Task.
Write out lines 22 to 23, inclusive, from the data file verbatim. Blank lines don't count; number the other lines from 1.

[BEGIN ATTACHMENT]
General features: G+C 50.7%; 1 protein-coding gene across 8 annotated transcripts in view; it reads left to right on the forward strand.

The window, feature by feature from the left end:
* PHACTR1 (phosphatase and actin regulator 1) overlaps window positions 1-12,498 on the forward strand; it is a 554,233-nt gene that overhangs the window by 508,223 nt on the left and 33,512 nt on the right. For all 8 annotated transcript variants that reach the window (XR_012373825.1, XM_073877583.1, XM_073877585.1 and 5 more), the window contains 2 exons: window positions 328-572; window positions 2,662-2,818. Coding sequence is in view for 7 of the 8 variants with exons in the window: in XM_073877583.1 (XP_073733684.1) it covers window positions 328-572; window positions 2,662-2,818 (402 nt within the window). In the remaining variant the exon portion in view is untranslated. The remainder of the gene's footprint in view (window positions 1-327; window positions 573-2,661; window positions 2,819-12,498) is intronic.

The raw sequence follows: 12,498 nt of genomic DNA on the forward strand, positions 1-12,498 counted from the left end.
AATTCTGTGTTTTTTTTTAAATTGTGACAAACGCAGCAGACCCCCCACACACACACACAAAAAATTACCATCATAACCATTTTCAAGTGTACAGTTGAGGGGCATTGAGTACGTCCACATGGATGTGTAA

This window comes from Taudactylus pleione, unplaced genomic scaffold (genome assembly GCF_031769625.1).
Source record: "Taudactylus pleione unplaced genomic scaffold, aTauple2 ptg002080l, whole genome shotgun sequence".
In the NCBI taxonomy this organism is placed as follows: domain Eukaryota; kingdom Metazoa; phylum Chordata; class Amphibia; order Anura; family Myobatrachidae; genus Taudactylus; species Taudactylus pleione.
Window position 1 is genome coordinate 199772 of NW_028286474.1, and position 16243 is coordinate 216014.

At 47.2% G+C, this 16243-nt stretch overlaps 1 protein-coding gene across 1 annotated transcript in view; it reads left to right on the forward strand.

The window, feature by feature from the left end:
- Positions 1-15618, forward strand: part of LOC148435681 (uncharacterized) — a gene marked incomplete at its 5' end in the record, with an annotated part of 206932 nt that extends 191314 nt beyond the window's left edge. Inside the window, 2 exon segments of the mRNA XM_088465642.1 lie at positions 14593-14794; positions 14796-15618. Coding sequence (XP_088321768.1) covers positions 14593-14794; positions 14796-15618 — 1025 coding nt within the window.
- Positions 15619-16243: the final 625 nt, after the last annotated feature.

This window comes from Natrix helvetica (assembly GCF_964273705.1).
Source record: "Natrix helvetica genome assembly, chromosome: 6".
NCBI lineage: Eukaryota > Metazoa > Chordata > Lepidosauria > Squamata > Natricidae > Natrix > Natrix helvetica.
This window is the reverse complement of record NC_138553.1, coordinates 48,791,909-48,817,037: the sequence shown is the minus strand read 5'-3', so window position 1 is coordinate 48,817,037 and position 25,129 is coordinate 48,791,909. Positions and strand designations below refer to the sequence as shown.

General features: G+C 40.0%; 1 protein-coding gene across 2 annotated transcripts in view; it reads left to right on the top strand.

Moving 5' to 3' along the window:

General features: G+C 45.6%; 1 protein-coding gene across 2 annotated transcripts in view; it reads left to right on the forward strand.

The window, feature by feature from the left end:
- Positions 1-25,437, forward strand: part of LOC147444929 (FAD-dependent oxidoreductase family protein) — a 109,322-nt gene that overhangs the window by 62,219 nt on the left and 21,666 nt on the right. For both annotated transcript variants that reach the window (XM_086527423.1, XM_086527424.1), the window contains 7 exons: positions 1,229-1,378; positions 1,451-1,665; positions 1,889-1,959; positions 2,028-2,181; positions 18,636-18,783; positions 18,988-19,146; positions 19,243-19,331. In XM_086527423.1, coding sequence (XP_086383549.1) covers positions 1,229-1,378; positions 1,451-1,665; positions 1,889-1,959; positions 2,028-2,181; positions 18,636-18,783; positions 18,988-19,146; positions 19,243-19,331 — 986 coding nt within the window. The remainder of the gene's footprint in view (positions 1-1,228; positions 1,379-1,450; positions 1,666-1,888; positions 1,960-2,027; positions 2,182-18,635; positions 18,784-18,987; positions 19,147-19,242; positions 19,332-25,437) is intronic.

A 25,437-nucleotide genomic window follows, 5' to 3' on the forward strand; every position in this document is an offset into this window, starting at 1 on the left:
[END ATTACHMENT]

- Positions 1-25,437, forward strand: part of LOC147444929 (FAD-dependent oxidoreductase family protein) — a 109,322-nt gene that overhangs the window by 62,219 nt on the left and 21,666 nt on the right. For both annotated transcript variants that reach the window (XM_086527423.1, XM_086527424.1), the window contains 7 exons: positions 1,229-1,378; positions 1,451-1,665; positions 1,889-1,959; positions 2,028-2,181; positions 18,636-18,783; positions 18,988-19,146; positions 19,243-19,331. In XM_086527423.1, coding sequence (XP_086383549.1) covers positions 1,229-1,378; positions 1,451-1,665; positions 1,889-1,959; positions 2,028-2,181; positions 18,636-18,783; positions 18,988-19,146; positions 19,243-19,331 — 986 coding nt within the window. The remainder of the gene's footprint in view (positions 1-1,228; positions 1,379-1,450; positions 1,666-1,888; positions 1,960-2,027; positions 2,182-18,635; positions 18,784-18,987; positions 19,147-19,242; positions 19,332-25,437) is intronic.

A 25,437-nucleotide genomic window follows, 5' to 3' on the forward strand; every position in this document is an offset into this window, starting at 1 on the left: